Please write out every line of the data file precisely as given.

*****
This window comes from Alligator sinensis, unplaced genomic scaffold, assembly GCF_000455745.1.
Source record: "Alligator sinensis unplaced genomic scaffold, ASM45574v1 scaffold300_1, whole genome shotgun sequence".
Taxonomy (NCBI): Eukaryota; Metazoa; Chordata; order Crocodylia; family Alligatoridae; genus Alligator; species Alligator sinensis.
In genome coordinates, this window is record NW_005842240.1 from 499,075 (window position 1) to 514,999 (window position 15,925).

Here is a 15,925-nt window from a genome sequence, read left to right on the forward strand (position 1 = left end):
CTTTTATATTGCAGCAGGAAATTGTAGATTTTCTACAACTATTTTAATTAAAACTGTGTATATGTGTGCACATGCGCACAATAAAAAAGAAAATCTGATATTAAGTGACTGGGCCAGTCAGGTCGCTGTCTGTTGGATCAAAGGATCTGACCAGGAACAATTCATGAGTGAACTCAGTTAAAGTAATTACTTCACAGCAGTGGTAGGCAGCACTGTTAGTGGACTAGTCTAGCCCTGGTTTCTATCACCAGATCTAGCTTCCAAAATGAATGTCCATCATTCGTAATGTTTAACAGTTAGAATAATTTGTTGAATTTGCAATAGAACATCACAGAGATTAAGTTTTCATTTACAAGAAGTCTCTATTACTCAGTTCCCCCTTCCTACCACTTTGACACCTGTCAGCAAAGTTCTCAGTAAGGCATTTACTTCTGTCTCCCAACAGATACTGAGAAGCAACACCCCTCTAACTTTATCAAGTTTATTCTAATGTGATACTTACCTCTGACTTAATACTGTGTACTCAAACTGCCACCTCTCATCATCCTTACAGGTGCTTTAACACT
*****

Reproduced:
This window comes from Alligator sinensis, unplaced genomic scaffold, assembly GCF_000455745.1.
Source record: "Alligator sinensis unplaced genomic scaffold, ASM45574v1 scaffold300_1, whole genome shotgun sequence".
Taxonomy (NCBI): Eukaryota; Metazoa; Chordata; order Crocodylia; family Alligatoridae; genus Alligator; species Alligator sinensis.
In genome coordinates, this window is record NW_005842240.1 from 499,075 (window position 1) to 514,999 (window position 15,925).

Here is a 15,925-nt window from a genome sequence, read left to right on the forward strand (position 1 = left end):
CTTTTATATTGCAGCAGGAAATTGTAGATTTTCTACAACTATTTTAATTAAAACTGTGTATATGTGTGCACATGCGCACAATAAAAAAGAAAATCTGATATTAAGTGACTGGGCCAGTCAGGTCGCTGTCTGTTGGATCAAAGGATCTGACCAGGAACAATTCATGAGTGAACTCAGTTAAAGTAATTACTTCACAGCAGTGGTAGGCAGCACTGTTAGTGGACTAGTCTAGCCCTGGTTTCTATCACCAGATCTAGCTTCCAAAATGAATGTCCATCATTCGTAATGTTTAACAGTTAGAATAATTTGTTGAATTTGCAATAGAACATCACAGAGATTAAGTTTTCATTTACAAGAAGTCTCTATTACTCAGTTCCCCCTTCCTACCACTTTGACACCTGTCAGCAAAGTTCTCAGTAAGGCATTTACTTCTGTCTCCCAACAGATACTGAGAAGCAACACCCCTCTAACTTTATCAAGTTTATTCTAATGTGATACTTACCTCTGACTTAATACTGTGTACTCAAACTGCCACCTCTCATCATCCTTACAGGTGCTTTAACACT